Rated: 18+ · Book · Biographical · #1399999
My primary Writing.com blog.
Logocentric (adj). Regarding words and language as a fundamental expression of an external reality (especially applied as a negative term to traditional Western thought by postmodernist critics).|
Sometimes I just write whatever I feel like. Other times I respond to prompts, many taken from the following places:
"The Soundtrackers Group"
"Blogging Circle of Friends "
"Blog City ~ Every Blogger's Paradise"
"Take up Your Cross"
Thanks for stopping by!
"The Soundtrack of Your Life" | Day 16
"What I See"
by Elevation Worship feat. Chris Brown
Everything that was true about the last song on playlist is true of this one. I love the rock sound to this song (the way it starts off kind of reminds me of an AC/DC song or something from a similar hard rock band) and I breathed a sigh of relief when the "Chris Brown" that's being featured on the song is a worship leader and not the "other" Chris Brown who's famous for his dance moves and assault and battery charges.
I really like Elevation Worship and almost put a number of their other songs on my playlist this year. I've also been listening to "Jireh" and "RATTLE!" quite a bit over the past year. If you're looking for an intro to Christian worship music that doesn't always feel so... stuffy and religious-y, this is a pretty good worship music band to start with.
"The Soundtrack of Your Life" | Day 15
"Surrounded (Fight My Battles)"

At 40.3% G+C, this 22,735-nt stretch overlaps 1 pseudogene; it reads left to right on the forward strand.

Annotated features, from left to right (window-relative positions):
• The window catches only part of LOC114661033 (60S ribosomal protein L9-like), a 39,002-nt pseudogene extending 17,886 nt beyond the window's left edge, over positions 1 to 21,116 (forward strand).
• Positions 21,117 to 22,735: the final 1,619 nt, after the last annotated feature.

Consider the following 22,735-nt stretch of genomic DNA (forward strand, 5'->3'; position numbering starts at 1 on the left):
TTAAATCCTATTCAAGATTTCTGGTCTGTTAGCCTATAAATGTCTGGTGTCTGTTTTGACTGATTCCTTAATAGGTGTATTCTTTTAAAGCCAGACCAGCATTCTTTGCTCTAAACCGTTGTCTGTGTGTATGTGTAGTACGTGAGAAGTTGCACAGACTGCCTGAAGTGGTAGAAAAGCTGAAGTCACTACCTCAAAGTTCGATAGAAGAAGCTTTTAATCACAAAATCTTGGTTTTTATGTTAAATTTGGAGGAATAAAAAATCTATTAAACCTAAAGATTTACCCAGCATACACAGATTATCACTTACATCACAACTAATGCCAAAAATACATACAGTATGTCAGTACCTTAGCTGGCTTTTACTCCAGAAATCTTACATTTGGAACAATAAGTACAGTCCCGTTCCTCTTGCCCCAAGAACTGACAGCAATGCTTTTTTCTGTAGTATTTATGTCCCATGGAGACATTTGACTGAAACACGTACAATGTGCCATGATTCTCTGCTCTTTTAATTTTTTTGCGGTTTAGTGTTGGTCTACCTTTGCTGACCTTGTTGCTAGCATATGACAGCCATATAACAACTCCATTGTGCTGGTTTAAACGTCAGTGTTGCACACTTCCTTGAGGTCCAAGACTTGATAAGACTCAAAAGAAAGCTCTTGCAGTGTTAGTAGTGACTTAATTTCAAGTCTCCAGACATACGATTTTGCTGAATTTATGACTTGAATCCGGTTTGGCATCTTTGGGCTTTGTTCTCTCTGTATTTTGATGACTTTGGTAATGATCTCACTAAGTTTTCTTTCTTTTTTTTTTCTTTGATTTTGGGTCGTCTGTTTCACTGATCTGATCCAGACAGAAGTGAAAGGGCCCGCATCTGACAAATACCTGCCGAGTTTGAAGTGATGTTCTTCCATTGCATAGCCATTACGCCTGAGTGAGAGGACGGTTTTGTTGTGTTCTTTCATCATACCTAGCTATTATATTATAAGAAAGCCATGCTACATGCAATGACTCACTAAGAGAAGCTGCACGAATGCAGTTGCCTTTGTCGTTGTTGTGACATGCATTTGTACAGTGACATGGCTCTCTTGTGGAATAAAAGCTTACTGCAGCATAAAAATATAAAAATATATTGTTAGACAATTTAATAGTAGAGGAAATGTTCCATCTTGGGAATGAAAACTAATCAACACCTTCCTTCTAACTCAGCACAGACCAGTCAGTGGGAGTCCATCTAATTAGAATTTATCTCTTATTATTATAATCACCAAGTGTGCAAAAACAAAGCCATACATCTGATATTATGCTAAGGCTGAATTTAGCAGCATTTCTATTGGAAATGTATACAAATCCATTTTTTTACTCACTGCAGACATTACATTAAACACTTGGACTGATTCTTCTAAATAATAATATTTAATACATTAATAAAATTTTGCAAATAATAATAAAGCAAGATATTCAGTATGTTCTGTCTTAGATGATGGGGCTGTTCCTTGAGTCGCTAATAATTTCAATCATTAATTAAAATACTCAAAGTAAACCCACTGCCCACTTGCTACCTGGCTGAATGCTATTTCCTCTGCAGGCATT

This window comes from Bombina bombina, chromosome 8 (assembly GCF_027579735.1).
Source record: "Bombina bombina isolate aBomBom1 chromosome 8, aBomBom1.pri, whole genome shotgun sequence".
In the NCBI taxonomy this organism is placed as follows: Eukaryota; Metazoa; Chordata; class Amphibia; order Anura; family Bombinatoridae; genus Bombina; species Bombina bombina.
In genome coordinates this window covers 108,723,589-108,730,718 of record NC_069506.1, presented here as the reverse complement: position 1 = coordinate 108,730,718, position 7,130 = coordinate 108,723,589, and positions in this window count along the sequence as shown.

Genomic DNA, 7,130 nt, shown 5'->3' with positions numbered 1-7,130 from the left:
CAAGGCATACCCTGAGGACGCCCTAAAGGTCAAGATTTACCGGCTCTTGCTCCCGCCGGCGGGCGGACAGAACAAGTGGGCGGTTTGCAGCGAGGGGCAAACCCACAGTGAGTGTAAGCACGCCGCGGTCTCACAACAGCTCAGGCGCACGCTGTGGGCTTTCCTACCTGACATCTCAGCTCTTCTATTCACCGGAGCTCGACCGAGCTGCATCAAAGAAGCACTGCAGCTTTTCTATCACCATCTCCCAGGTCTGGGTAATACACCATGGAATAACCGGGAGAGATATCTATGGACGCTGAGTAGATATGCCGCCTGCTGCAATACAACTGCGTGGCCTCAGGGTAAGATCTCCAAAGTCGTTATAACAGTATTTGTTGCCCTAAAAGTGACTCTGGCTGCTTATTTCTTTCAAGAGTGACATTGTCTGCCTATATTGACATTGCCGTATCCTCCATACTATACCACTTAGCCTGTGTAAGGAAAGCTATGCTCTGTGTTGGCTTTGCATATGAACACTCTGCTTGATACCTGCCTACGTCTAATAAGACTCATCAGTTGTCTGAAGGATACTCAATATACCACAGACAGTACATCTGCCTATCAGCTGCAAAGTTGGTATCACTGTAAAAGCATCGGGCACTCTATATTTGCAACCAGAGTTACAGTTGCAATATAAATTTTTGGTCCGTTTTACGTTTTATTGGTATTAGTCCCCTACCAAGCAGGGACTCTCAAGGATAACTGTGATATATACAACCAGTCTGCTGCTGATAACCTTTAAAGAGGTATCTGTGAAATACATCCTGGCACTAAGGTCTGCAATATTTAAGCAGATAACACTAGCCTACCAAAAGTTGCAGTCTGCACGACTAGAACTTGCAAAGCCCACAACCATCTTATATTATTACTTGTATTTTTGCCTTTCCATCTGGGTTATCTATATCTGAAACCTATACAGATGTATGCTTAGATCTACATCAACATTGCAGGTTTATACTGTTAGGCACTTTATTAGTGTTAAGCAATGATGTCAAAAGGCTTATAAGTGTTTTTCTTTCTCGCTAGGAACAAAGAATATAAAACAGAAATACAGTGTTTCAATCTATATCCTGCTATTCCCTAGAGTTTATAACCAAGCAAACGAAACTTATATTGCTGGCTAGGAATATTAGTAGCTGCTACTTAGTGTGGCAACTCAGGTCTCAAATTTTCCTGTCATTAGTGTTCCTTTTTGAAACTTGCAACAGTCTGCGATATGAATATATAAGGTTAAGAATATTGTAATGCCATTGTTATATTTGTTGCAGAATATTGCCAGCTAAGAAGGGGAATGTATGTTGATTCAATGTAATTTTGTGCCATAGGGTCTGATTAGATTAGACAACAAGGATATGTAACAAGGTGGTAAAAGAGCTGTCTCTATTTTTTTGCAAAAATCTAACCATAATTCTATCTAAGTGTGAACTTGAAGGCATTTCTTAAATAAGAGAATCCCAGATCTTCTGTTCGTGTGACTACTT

by Michael W. Smith
Another of the worship songs that I've been listening to a lot over the past year. And yet another one where Elyssa Smith and UPPERROOM do an amazing extended cover version as well. I'm not someone who feels particularly "surrounded" by adversity most of the time, but I do find this song comforting in the idea that God is always with us, always around us.
A lot of the worship songs I've been listening to this year have been both really uplifting and often have videos from concerts or worship services where everyone's really into it. I think part of that might come from the fact that our own church services have been either online, or a bit of an understated affair held outside in the church parking lot (thanks to COVID on both counts) with just a guitar, a keyboard, and a cajon. It's not really possible right now for obvious reasons, but I miss the big gatherings with a full worship band plugged into a top-notch sound system. You don't need all that for worship, of course, but I've always enjoyed that kind of worship.
PROMPT: Write about the hymn, Wherever He Leads I'll Go ▼
One of the things I find most compelling about the Christian faith is the knowledge that you're not perfect. That you don't have all the answers, that you're going to make mistakes, that you will ultimately fall short of the example that Jesus sets. And yet, God still loves you anyway, no matter how messy you might be.
If I'm being totally honest with myself, prayers and hymns like this terrify me a little. I know the idea of going wherever He leads you is supposed to be one of the cornerstones of our faith, but would you actually go anywhere? I love my life. If He told me to move to Uganda to help reach unchurched people on another continent, would I be brave enough to do that? If He told me to sell all my worldly possessions and give all that money to the church and live on nothing but faith that He would continue to provide one day at a time, would my faith be strong enough to allow me to do that?